The Wounaan are a Panamanian group based originally in the Darien region. They are also known as the Wounana, Wound Meu, Noenama and by the homogenizing name Choco used to group together numerous Indigenous groups. They are a sub group of the Embera-Wounaan people, have a population of approximately 6,800 and speak Wounaan dialects originating from languages of the Chocoan family. Most Wounaan specifically inhabit villages within or just outside two Embera-Wounaan Comarcas. A Comarcas according to the dictionary, is an administrative region for an area with a substantial Indian population. Outside of these Comarcas some still live along the Darien rivers.Traditionally the Wounaan are/were semi nomadic people and lived by hunting, gathering and practicing swidden agriculture to grow bananas, corn and roots amongst other crops. Wounaan people are particularly well known for their bowl haircuts and elaborate body painting achieved using woodblocks. The Wounaan are also famed crafts people, creating intricate basket work and carvings. The goods produced by these talented artisans provide an important source of economic income. We had a detailed explanation with translation from Ross about their traditional life.

We then did a hike through the jungle with a knowledgable explanation of tree,plants and medicinal herbs from the chief of the tribe with Ross expertly translating.Shown with me is the water tree.

I bought a beautiful colourful hand dyed sarong purple and pink and turquoise and a basket which I will always cherish.

My next blog will be about the expat beach town Coronado. From there we will go to El Valle, and then continue to travel the expat communities in Panama.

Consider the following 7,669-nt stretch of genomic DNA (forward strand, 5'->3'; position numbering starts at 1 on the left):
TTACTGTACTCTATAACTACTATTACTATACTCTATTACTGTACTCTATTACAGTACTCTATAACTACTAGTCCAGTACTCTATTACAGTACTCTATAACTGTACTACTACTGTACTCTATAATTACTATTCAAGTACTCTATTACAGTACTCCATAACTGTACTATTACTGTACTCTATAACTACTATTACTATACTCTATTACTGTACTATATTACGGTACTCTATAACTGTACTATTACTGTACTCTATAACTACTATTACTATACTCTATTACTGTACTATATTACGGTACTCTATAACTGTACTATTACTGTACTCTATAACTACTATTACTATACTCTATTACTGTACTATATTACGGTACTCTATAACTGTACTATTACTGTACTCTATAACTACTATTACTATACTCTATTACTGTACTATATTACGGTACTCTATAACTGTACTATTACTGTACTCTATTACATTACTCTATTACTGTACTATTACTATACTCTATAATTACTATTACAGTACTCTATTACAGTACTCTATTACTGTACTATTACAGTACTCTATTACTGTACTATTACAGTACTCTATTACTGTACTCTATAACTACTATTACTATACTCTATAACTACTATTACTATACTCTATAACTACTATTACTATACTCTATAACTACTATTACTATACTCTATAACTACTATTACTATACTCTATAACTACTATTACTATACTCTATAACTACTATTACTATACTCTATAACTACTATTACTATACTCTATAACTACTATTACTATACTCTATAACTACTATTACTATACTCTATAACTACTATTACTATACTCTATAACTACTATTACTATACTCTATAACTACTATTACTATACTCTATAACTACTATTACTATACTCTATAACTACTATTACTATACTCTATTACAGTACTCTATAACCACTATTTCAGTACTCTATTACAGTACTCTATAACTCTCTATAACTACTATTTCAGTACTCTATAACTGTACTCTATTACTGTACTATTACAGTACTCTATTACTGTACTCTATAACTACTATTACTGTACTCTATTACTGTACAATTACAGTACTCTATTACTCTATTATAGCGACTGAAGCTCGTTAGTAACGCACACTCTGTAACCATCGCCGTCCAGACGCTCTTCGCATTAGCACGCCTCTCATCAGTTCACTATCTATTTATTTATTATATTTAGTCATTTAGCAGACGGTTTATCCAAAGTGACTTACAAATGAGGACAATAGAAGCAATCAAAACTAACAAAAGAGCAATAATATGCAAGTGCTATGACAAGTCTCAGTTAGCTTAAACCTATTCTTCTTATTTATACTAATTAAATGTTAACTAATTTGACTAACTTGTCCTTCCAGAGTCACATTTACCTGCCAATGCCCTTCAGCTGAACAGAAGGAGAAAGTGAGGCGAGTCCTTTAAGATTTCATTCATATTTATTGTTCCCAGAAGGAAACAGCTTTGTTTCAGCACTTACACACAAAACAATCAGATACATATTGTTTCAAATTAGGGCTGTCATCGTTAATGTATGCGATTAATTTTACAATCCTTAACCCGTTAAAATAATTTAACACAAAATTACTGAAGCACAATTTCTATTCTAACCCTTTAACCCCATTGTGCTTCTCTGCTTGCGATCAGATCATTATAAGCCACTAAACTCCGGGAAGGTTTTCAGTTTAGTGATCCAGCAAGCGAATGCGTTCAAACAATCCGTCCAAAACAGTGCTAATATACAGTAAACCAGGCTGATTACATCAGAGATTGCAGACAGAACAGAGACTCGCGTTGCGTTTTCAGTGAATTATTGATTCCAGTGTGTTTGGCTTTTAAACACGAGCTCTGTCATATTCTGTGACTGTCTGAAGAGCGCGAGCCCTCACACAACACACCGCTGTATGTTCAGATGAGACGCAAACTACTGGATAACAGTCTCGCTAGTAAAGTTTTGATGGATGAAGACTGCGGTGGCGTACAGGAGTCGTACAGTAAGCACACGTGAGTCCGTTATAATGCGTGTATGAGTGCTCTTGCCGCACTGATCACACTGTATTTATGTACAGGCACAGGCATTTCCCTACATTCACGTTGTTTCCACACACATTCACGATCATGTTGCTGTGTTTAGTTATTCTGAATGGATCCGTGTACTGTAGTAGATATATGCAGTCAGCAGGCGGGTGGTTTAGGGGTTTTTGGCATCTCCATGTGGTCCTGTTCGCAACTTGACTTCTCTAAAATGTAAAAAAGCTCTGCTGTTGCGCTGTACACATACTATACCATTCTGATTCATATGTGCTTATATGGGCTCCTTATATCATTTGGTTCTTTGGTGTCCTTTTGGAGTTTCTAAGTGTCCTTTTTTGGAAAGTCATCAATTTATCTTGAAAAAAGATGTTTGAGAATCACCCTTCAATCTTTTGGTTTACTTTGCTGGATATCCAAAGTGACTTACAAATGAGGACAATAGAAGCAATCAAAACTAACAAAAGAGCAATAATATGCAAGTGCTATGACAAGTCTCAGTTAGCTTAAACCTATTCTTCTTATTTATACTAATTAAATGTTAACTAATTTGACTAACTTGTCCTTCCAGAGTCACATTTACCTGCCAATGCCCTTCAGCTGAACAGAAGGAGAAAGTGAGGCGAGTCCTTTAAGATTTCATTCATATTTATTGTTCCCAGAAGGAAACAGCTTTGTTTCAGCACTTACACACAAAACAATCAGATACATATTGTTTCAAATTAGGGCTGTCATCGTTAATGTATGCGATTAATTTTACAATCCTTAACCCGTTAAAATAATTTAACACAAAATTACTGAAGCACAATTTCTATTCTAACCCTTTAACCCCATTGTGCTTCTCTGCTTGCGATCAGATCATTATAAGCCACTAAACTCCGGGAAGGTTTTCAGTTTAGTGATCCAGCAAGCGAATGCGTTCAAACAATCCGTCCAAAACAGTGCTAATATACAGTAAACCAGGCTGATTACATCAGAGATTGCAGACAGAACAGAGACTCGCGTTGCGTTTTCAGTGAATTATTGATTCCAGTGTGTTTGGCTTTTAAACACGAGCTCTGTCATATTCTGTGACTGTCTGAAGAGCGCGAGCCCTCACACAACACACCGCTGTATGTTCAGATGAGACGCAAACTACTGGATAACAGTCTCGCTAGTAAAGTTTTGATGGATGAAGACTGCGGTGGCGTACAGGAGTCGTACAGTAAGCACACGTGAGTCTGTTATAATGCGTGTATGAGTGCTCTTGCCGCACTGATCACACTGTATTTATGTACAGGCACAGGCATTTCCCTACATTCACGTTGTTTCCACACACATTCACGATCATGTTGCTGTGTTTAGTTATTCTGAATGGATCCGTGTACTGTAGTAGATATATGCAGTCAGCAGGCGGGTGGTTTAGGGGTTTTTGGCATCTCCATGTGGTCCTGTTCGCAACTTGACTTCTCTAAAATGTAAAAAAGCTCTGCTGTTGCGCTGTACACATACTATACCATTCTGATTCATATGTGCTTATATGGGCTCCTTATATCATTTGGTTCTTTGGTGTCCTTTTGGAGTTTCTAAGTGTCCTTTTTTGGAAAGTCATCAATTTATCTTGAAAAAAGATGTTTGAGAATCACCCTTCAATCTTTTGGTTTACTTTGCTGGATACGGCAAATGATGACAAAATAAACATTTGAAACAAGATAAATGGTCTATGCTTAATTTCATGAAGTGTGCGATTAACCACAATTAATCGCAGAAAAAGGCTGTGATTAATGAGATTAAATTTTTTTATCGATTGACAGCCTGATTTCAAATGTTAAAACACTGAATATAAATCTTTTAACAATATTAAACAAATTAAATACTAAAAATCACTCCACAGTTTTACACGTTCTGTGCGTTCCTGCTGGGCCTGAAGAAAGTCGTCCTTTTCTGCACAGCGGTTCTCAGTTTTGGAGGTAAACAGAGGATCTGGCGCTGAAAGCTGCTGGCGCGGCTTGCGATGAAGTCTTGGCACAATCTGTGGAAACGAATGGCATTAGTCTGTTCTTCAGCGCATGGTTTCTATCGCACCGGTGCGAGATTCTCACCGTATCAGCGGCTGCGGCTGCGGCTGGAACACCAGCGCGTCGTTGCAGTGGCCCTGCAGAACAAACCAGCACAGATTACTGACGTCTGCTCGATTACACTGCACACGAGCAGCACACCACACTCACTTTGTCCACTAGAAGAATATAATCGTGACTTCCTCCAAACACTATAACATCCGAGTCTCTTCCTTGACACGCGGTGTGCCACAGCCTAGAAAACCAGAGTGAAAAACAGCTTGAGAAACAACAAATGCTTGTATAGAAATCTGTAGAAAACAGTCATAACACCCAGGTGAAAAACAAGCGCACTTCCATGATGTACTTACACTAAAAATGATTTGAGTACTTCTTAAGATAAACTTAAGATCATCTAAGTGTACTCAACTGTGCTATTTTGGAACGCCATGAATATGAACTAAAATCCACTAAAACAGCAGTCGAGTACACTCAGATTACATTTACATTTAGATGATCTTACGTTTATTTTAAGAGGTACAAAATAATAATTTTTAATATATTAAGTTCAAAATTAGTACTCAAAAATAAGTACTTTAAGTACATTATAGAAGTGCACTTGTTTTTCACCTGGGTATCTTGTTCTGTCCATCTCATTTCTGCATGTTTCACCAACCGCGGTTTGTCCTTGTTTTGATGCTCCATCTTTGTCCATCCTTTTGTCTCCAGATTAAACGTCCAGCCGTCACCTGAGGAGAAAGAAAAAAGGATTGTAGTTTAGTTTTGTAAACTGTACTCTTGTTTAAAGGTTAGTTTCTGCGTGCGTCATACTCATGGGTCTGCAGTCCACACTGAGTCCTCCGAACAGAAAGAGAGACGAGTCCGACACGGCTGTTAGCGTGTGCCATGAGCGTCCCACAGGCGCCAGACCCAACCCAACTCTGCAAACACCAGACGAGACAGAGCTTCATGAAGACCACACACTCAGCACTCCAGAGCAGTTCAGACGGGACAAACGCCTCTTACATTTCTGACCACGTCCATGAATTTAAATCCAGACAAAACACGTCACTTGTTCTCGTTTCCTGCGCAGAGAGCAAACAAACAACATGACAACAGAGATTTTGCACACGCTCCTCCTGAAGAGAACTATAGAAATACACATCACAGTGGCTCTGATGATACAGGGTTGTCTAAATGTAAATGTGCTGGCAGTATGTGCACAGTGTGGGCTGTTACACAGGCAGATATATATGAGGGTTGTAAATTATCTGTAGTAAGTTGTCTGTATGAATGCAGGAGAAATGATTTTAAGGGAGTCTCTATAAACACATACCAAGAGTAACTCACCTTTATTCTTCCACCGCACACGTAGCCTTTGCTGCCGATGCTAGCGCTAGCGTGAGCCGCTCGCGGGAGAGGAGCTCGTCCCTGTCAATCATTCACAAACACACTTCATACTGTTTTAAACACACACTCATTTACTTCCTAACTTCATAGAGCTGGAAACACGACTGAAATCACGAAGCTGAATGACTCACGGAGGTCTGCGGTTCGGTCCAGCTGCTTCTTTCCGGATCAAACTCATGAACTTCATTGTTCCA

By horsecounsellor

Kim Mowatt, a #1 Bestselling author, neuroscience-educated Registered Psychiatric Nurse, Mental Health Clinician and founder of Wise Women on Horseback, has drawn on 35 years of experience to write her soon to be published, innovative self-help book series. In her books, Kim uses solution-focused, scientific and evidence-based techniques to assist others achieve mental wellbeing resulting in lasting happiness.

Kim co authored the #1 Bestseller Emotional Intelligence for Women: Mental Health Matters, an inspiring book offering a set of supportive tools and stories to help women conquer negative influences, harness the power of psychological wellness and thrive emotionally.

A longstanding member of the College of Registered Psychiatric Nurses of B.C, Kim is registered with the British Columbia College of Nursing Professionals, specializing in stress, anxiety, depression and eating disorders. Verified by Psychology Today, Kim was acclaimed by 100 Mile Mental Health and Substance Use Clinic for her development of client programs using Heart Science Biofeedback, Neuroscience, Cognitive Behavioural Therapy and Dialectical Behavior Therapy.

A Certified Riding Instructor and Ride Communications Coordinator for the Backcountry Horsemen of B.C., Kim and her husband raised their family at Chrome Heart Ranch, a therapeutic riding retreat. Here, Kim developed the Wise Girls equestrian program, in response to the mental health needs of young people. Clients visiting this unique sanctuary from around the world learned how to reset their hearts and minds, to help navigate through anxiety, depression, loss and change, to find calmness and inner peace.